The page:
Medics have rejected the Government’s deal on new contracts for junior doctors after months of rows between the two bodies, amid claims that concerns about working times and pay have still not been dealt with. Labour’s new Shadow Health Secretary Diane Abbott described the latest development as a “sorry episode” in the Tories’ mishandling of the issue.
The British Medical Association refused to accept the renewed offer from the Conservatives, with a majority of 58 per cent of rejecting the deal. While the BMA recommended junior doctors accepted the new terms, many of it member doctors still had fears about the quality of care they would be able to provide for patients, their working lives and the future of the NHS.
Some changes had been negotiated from the original deal, including changes to the way weekend hours were scheduled. Instead of being categorised into normal hours and unsociable hours, with Saturdays being classified as a normal working day, doctors would be paid a supplement according to how many weekends they worked.
Dr Johann Malawana, the chair of the BMA junior doctors committee, who has now stepped down from the role, said “the result of the vote is clear, and the government must respect the informed decision junior doctors have made. Any new contract will affect a generation of doctors working for the NHS in England, so it is vital that it has the confidence of the profession.
“There is much to do to in order to rebuild the trust that has been eroded over the last year. The government must now do the right thing, accept the outcome of this vote and work constructively with the BMA to address junior doctors’ concerns with the new contract.”
Abbott condemned the Government for failing to gain the support of doctors.
“Today is yet another sorry episode in the saga of the Government’s mishandled negotiations with junior doctors,” she said.
“It is disappointing that several months on, we still do not have a contract in place that junior doctors feel able to support.
“We need a government that can command the support of patients and professionals in the NHS and this Government has shown it can do neither. Waiting lists are growing, hospitals are in crisis and patient care is going backwards.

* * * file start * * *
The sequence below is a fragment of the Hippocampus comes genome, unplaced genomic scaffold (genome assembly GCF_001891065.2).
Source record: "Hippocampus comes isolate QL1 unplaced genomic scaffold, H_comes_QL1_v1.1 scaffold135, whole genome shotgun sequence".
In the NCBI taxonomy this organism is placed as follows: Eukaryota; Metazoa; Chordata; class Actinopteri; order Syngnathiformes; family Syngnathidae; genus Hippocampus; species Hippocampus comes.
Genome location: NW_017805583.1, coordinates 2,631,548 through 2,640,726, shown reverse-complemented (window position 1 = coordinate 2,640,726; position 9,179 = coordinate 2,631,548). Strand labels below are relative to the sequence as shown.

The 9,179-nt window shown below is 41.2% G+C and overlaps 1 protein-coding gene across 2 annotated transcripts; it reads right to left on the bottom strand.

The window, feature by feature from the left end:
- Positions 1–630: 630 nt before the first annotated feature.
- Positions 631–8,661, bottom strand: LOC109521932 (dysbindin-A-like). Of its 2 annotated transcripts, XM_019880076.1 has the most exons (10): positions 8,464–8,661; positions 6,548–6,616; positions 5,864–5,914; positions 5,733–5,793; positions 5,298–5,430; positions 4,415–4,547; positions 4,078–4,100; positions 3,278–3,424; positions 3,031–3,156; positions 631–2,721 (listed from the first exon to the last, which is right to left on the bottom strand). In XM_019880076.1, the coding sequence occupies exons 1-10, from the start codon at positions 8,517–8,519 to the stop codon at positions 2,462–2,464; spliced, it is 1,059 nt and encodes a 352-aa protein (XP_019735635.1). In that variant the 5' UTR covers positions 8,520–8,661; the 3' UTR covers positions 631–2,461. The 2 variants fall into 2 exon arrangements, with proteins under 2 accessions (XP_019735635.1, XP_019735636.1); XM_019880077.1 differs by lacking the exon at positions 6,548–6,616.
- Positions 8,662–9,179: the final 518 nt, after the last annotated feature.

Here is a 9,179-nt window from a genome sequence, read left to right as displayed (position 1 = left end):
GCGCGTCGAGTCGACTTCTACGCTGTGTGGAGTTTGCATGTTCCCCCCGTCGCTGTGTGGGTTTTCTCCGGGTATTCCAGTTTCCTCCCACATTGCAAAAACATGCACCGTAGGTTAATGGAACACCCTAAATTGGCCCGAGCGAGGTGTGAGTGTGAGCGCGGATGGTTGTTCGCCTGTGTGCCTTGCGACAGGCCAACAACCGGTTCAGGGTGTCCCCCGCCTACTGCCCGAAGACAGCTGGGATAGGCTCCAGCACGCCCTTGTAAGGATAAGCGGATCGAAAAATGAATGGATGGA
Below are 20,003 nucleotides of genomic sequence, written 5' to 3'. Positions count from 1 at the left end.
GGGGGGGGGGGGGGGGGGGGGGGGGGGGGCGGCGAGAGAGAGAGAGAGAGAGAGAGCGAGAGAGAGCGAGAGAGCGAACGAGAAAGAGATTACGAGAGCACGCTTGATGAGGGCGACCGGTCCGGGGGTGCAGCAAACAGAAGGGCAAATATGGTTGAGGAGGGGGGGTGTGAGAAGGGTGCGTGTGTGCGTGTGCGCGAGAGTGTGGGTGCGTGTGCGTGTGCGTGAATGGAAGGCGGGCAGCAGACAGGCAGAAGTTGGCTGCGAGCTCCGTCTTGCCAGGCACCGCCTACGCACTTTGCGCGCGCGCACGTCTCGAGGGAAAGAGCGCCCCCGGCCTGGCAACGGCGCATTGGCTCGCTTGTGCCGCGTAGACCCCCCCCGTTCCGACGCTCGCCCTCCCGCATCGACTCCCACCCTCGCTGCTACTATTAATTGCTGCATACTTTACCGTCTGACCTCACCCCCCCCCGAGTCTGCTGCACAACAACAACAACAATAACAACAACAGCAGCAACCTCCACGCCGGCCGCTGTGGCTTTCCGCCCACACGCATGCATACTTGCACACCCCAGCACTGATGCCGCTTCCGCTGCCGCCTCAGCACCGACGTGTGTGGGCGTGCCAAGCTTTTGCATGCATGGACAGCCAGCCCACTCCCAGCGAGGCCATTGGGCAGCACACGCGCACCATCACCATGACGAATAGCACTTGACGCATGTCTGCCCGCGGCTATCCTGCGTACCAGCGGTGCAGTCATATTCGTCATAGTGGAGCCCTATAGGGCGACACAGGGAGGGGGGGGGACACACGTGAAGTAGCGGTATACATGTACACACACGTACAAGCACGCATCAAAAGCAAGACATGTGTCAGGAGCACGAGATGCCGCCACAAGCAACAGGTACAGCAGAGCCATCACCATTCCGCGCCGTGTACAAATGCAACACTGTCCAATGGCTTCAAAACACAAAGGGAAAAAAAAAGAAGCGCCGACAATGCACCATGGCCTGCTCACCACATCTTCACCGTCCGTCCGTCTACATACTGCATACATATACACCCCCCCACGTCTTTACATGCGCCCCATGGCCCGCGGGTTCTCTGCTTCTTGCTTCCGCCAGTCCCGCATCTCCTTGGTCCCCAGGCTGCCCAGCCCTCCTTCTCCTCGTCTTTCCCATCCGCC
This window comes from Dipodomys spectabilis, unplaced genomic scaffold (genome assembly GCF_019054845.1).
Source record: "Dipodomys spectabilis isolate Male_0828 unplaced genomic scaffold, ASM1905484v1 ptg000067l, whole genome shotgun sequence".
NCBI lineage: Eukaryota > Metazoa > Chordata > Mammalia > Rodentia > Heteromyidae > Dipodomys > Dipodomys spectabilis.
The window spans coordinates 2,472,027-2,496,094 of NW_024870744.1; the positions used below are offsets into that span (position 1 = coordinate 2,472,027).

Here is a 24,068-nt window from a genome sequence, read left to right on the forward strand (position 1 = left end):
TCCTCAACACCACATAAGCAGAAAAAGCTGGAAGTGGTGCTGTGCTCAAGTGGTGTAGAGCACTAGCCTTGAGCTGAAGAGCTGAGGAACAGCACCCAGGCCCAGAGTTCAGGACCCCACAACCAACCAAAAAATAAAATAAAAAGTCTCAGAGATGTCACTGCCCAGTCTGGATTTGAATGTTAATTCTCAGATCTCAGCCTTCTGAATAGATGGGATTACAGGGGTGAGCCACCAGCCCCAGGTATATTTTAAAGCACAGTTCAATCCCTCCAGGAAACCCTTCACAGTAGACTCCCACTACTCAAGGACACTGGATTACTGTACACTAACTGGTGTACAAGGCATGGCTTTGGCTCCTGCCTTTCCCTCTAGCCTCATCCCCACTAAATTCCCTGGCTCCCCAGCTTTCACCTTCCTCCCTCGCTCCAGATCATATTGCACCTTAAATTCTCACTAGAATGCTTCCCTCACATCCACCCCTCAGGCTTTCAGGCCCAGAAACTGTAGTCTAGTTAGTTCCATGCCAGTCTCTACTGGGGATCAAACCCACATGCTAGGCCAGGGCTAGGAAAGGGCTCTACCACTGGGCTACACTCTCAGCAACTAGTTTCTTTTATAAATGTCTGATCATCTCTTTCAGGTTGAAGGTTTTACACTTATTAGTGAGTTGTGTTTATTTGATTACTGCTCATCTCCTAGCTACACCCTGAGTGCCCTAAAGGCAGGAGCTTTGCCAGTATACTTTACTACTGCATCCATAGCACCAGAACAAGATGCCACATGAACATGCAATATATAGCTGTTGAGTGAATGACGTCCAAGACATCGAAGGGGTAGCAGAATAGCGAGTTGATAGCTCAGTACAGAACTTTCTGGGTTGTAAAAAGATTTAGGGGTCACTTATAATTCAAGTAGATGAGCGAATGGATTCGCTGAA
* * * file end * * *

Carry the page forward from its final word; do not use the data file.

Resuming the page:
“The Tories are failing the NHS. They need to a find a resolution to this dispute as soon as possible. The Junior Doctors committee will meet tomorrow to decide how they take matters forward. Junior Doctors command the support of the British Public. It is clear that the public will have faith in its doctors, long after they have lost faith in this Tory government.”
Junior doctors have staged multiple strikes, three partial ones which only included routine care and one which included intensive and emergency care. Previously Health Secretary Jeremy Hunt has said his approach is the only way to create a seven day NHS, and has threatened to impose the contracts against the wishes of medics.
The dispute has being going on since last autumn, when Hunt proposed new contracts for junior doctors. They were criticised for extending “normal” working hours from 7am-7pm to 7am-10pm and classifying Saturday as a normal working day. They would also see those who took time out penalised, for example those caring for children or undertaking scientific research.
The deal comes on the anniversary of the NHS, which is 68 years old today. Many Labour figures are marking the anniversary, though some have used the opportunity to raise fears about Conservative privatisation of the service.